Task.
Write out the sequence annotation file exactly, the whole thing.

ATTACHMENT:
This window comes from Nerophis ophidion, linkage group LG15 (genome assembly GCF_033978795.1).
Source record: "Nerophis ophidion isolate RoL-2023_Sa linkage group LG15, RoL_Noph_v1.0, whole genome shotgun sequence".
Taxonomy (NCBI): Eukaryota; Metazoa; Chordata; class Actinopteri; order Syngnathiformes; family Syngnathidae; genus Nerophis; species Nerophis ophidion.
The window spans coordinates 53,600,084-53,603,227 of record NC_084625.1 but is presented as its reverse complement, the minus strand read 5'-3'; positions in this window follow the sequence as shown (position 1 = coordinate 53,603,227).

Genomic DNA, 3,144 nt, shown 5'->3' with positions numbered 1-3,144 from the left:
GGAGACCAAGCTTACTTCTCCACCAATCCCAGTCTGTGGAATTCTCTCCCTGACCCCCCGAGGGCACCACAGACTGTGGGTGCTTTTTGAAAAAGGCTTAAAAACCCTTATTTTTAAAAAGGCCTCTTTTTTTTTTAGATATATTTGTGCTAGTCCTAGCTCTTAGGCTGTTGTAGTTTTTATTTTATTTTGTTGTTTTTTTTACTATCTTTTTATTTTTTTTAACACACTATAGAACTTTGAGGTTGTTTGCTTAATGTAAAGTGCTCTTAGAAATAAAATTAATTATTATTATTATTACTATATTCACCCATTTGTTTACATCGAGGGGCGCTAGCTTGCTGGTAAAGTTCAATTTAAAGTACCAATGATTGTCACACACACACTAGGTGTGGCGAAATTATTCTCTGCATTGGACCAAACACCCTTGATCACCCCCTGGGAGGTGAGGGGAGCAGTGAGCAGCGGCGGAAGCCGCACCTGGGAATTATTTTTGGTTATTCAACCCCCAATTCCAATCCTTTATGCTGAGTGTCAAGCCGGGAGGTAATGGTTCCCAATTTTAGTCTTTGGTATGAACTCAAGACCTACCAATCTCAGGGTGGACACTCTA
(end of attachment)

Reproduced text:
This window comes from Nerophis ophidion, linkage group LG15 (genome assembly GCF_033978795.1).
Source record: "Nerophis ophidion isolate RoL-2023_Sa linkage group LG15, RoL_Noph_v1.0, whole genome shotgun sequence".
Taxonomy (NCBI): Eukaryota; Metazoa; Chordata; class Actinopteri; order Syngnathiformes; family Syngnathidae; genus Nerophis; species Nerophis ophidion.
The window spans coordinates 53,600,084-53,603,227 of record NC_084625.1 but is presented as its reverse complement, the minus strand read 5'-3'; positions in this window follow the sequence as shown (position 1 = coordinate 53,603,227).

Genomic DNA, 3,144 nt, shown 5'->3' with positions numbered 1-3,144 from the left:
GGAGACCAAGCTTACTTCTCCACCAATCCCAGTCTGTGGAATTCTCTCCCTGACCCCCCGAGGGCACCACAGACTGTGGGTGCTTTTTGAAAAAGGCTTAAAAACCCTTATTTTTAAAAAGGCCTCTTTTTTTTTTAGATATATTTGTGCTAGTCCTAGCTCTTAGGCTGTTGTAGTTTTTATTTTATTTTGTTGTTTTTTTTACTATCTTTTTATTTTTTTTAACACACTATAGAACTTTGAGGTTGTTTGCTTAATGTAAAGTGCTCTTAGAAATAAAATTAATTATTATTATTATTACTATATTCACCCATTTGTTTACATCGAGGGGCGCTAGCTTGCTGGTAAAGTTCAATTTAAAGTACCAATGATTGTCACACACACACTAGGTGTGGCGAAATTATTCTCTGCATTGGACCAAACACCCTTGATCACCCCCTGGGAGGTGAGGGGAGCAGTGAGCAGCGGCGGAAGCCGCACCTGGGAATTATTTTTGGTTATTCAACCCCCAATTCCAATCCTTTATGCTGAGTGTCAAGCCGGGAGGTAATGGTTCCCAATTTTAGTCTTTGGTATGAACTCAAGACCTACCAATCTCAGGGTGGACACTCTA